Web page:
The factories in Charleston, S.C., and North Brookfield, Mass., which make glass for the precision lenses used by computer-chip makers, employ about 135 people. Two dozen employees will be reassigned to other locations, the company said Thursday.
The plant in North Brookfield will close by the end of the year and the Charleston operation will be shut down early next year.
The materials company, which specializes in fiber-optic and glass products, is consolidating manufacturing of ultra-clear glass and fluoride crystal materials at its factory in Canton in northern New York.
It also is concentrating production of fluoride crystal components at its Corning Tropel subsidiary in Fairport, a suburb of Rochester.
Corning said it will take a pretax charge of $70 million to $80 million. The changes will save the company an estimated $12 million a year.
"The dramatic cyclicality of the semiconductor equipment market requires greater flexibility and lower costs than we currently have in our structure," said James Steiner, general manager of Corning's specialty materials unit.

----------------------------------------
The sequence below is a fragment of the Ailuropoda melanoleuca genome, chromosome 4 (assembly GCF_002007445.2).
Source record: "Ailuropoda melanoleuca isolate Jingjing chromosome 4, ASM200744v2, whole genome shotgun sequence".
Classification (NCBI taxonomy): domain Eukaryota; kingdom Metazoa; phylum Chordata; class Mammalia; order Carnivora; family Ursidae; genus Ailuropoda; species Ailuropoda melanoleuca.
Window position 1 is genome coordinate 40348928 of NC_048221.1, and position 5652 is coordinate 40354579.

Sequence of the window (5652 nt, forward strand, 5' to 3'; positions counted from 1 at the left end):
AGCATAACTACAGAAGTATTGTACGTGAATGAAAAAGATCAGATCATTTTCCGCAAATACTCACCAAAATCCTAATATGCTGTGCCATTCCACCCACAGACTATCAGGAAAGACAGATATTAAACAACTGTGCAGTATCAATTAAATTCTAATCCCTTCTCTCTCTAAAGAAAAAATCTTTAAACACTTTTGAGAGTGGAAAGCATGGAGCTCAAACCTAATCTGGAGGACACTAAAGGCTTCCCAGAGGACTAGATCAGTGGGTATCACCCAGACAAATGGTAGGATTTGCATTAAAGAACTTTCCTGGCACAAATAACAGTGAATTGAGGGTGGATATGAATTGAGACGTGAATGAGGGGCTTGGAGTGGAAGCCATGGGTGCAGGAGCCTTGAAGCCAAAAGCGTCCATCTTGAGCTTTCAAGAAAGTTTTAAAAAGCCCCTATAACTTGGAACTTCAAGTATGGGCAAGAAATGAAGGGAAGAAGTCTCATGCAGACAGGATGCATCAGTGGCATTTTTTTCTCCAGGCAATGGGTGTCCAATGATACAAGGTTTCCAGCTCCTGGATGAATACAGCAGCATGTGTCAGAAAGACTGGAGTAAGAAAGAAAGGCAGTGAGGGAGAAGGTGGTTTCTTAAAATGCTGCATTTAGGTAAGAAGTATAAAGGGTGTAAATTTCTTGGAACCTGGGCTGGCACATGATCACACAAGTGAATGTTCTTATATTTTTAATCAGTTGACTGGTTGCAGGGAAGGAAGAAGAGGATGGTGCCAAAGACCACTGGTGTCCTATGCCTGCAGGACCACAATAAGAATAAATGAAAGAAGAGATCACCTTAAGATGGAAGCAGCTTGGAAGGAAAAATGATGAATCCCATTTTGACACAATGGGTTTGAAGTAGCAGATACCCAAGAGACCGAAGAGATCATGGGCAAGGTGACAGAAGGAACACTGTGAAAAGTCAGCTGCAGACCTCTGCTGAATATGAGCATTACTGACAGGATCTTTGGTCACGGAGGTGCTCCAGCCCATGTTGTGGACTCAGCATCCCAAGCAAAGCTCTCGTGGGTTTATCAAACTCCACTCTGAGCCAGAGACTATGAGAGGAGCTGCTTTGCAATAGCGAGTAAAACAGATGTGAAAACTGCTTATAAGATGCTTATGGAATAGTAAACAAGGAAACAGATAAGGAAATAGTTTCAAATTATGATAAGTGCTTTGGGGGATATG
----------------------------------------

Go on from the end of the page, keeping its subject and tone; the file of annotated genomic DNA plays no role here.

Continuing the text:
"Although we believe the market is currently improving, we are taking this action to attain the flexibility and cost structure required to succeed through the entire up and down cycle."
Corning was badly shaken by the telecommunications industry's rapid slowdown in 2001. In October, helped by robust sales of flat-screen glass used in computer monitors and television, it announced a profit for the first time in more than two years.
The company gets less than half its sales from optical networking products, notably optical fiber. Those products accounted for almost three-quarters of its sales in 2001.
Under James Houghton, who returned as chief executive in April 2002, Corning has shut 13 plants and nearly halved its work force to 22,500.
The company anticipates sales could dip as low as $3.2 billion this year from $7.1 billion in 2000. With one-time costs included, Corning doesn't expect to return to profitability until next year.
Corning shares fell 19 cents to close at $10.85 on the New York Stock Exchange.